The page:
Michel Bouquet, the cinema loved its ambiguity

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The 1970s were his golden age. He excelled at Chabrol, as a vain notable. Yves Boisset made him a definite scoundrel, but it was Truffaut who offered him his first fine roles. He was already forty years old.

We discover Michel Bouquet in white paws (1949), by Jean Grémillon, lanky, almost bony. He is already in revolt against his mother, his social class and the disgusting old man who, in this isolated corner of Brittany, passes off as a relative the alluring creature he raised in town… But the cinema does not like not too Michel Bouquet, at that time: it must be said that his austere physique, despite ardent eyes à la Antonin Artaud, did not impress the screen. A few extra pounds and years – he is now 40 – the camera adopts him and begins to love him. François Truffaut, who would never dare to make him a headliner, nevertheless offered him two superb supporting roles: in The bride was in black, where he interprets the shy withdrawn woman who takes revenge on Jeanne Moreau. And especially in The Mississippi Mermaid (1969) where he plays the detective that Jean-Paul Belmondo hires, without knowing that he is trapping himself. Some critics will regret, after the commercial failure of the film, that he did not play the main role, much closer than Belmondo to the character imagined by William Irish in his novel…

Reflection of these sated and satisfied bourgeois

It is therefore not Truffaut, but Claude Chabrol who will impose it on the screen. After a few semi-givers (The Tiger perfumes himself with dynamite, 1965; The Corinth Road, 1967), he made it the symbol of France in the Pompidou region which he hated and despised: a reflection of those satiated and satisfied bourgeois whom he knew only too well and whom he had feared, all his life, to become. In The Unfaithful Wife (1969), Bouquet is a notable who kills his wife’s lover. But this act which he commits out of vanity, because, in his environment, a cheated man is despicable, will, paradoxically, bring him closer to his wife – suddenly admiring! – and free him from his own baseness. In Just before dark (1971), on the other hand, it is he who cheats on his wife, suppresses his mistress, but, unable to assume it, persists in wanting to confess his crime. It’s almost a Christian film – and, dare we say it, Dostoyevskian – about the weight of remorse and the irresistible call of confession that Chabrol shoots. But, of course, he becomes enraged as soon as it is pointed out to him: for him, this mocking tragedy is only as good as the helplessness of his sad hero in the face of an entourage that drives him to secrecy and oblivion…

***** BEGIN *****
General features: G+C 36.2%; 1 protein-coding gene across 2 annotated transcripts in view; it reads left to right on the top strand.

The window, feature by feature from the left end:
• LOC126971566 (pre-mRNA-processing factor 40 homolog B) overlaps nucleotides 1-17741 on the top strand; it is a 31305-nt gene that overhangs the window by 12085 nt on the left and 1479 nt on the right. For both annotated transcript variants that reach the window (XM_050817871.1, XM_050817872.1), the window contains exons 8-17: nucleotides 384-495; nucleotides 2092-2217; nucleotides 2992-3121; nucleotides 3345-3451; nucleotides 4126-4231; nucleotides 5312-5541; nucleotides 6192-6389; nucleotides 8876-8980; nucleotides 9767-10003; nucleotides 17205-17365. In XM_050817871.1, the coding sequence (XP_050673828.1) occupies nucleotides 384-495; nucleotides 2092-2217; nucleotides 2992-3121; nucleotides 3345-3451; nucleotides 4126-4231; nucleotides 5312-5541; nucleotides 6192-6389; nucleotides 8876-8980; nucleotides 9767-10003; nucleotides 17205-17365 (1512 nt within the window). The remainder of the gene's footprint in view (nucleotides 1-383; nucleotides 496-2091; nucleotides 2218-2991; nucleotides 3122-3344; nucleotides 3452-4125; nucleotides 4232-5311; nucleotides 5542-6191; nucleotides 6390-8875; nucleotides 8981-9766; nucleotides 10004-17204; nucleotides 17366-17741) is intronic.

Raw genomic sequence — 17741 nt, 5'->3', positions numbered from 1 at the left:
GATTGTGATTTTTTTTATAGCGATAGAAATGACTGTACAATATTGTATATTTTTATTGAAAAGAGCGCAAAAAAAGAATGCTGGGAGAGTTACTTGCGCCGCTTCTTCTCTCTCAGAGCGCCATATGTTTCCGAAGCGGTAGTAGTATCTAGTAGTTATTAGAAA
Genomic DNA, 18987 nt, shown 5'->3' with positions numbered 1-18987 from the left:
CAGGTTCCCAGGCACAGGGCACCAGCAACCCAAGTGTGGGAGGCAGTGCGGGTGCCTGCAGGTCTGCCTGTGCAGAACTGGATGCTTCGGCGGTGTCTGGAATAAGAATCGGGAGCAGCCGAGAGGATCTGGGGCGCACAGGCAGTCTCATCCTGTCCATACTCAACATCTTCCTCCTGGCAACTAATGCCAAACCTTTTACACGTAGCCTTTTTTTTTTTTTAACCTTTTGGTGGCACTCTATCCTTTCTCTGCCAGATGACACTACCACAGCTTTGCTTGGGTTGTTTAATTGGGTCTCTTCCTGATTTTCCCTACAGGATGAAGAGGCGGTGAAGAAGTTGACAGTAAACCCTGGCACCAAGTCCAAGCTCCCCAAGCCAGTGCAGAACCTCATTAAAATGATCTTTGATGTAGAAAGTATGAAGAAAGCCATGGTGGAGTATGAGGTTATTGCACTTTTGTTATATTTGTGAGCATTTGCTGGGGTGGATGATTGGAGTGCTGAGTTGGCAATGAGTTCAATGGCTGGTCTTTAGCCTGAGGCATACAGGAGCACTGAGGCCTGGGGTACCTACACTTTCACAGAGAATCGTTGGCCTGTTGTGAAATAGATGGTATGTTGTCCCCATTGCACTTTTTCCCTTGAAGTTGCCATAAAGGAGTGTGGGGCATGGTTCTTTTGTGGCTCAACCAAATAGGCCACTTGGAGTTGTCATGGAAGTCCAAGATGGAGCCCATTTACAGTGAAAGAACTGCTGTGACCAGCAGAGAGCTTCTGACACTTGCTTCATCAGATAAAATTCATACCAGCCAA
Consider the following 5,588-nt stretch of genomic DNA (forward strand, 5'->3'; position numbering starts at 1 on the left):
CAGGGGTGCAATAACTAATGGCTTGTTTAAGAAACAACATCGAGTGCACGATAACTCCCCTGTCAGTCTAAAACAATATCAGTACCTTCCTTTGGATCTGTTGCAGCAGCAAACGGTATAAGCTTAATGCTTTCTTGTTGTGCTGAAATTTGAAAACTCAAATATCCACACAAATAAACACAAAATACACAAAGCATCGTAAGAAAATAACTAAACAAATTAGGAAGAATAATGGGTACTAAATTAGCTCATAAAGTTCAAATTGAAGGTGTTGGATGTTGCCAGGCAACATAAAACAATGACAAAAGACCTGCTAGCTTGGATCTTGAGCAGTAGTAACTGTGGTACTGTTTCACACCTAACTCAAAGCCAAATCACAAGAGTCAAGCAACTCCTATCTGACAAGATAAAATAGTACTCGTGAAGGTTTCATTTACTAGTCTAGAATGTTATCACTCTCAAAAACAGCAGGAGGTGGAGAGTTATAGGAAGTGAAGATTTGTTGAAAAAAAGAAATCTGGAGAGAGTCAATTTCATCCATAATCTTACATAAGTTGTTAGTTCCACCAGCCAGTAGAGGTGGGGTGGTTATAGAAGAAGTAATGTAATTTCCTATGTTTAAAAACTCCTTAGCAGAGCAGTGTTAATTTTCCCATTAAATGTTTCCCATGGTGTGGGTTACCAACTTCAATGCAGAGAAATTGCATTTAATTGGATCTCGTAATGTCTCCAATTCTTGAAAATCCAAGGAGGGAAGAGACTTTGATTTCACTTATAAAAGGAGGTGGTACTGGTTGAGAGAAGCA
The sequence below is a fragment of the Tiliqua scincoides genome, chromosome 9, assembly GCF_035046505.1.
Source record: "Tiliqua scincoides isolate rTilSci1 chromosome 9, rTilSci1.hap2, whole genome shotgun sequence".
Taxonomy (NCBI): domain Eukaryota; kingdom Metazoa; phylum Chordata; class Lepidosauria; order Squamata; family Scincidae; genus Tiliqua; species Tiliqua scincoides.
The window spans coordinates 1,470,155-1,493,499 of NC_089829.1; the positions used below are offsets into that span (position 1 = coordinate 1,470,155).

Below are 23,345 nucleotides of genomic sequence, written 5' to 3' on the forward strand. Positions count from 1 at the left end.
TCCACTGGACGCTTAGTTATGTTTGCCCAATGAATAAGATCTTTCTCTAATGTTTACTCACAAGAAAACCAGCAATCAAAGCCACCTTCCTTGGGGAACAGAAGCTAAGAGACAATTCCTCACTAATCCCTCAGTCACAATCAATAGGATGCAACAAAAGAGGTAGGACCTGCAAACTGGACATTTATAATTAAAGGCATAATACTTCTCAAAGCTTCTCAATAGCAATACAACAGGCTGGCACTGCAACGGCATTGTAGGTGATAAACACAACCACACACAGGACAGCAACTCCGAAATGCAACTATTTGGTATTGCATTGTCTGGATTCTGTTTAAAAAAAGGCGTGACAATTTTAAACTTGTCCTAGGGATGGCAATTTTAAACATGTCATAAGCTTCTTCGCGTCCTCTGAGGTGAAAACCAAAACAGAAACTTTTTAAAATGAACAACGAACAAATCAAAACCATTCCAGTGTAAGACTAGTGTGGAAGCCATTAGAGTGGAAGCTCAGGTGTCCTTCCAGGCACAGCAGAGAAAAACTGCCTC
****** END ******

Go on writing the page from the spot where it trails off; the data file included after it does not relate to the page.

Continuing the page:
Michel Bouquet in “Just before nightfall”, by Claude Chabrol (1971).

Films of the Boetie

In this diptych, Bouquet, almost ghostly, is the perfect spokesperson for the filmmaker. It is his ideal foil. His darling Turkish face. In Chicken In Vinegar – their last meeting, in 1984 –, Chabrol imagines a scene where Jean Poiret (Inspector Lavardin) repeatedly plunges the head of Michel Bouquet (the infamous Lavoisier) into a sink in order to drown his vanity and his sufficiency there. . ” But you are crazy ! » The victim can only whisper to his jovial torturer…

From semi-crazy to complete rot

The 1970s belong to Bouquet. He is everywhere, sometimes in anything, like the evil troublemaker of a paranoid era. In The snake (1972), Henri Verneuil makes the member of the secret services he embodies say: “If someone told me that my wife, a Breton, to whom I have been married for forty years, was a secret agent, I would believe it immediately…” In Two Men in the City (José Giovanni, 1973), he plays a semi-crazy person, stubbornly attached to the loss of a repentant thug (Alain Delon). And in A count (1970), Yves Boisset transforms it into complete rot: a cop using the law to better violate it. This is one of his greatest roles: he is fascinatingly ambiguous there…

Charles Berling and Michel Bouquet in

Charles Berling and Michel Bouquet in “How I Killed My Father”, by Anne Fontaine (2001).

Cinea-PHF

The rest of his career will not reach such heights. But his reputation is such that each of his appearances arouses unanimous enthusiasm. He won two Césars: one for Anne Fontaine’s film, how i killed my father (2001) where it is, indeed, remarkable. the other for The Walker of the Champ-de-Mars (2011), by Robert Guédiguian, where he portrays a mute François Mitterrand, almost Bressonnian, a little too predictable, however. It’s in Renoir (2012), by Gilles Bourdos, his last important role, that he becomes great again by playing the old painter, sensually troubled by a model who will become, shortly after, the favorite actress of his son, Jean.

In the theater, Michel Bouquet was eternal. In the cinema, it will have symbolized a very specific era: the post-68 and pre-AIDS years, which Françoise Giroud nicely nicknamed “the enchanted parenthesis”. It will have beautifully reflected the black side. The permanent trouble. Cold rage.

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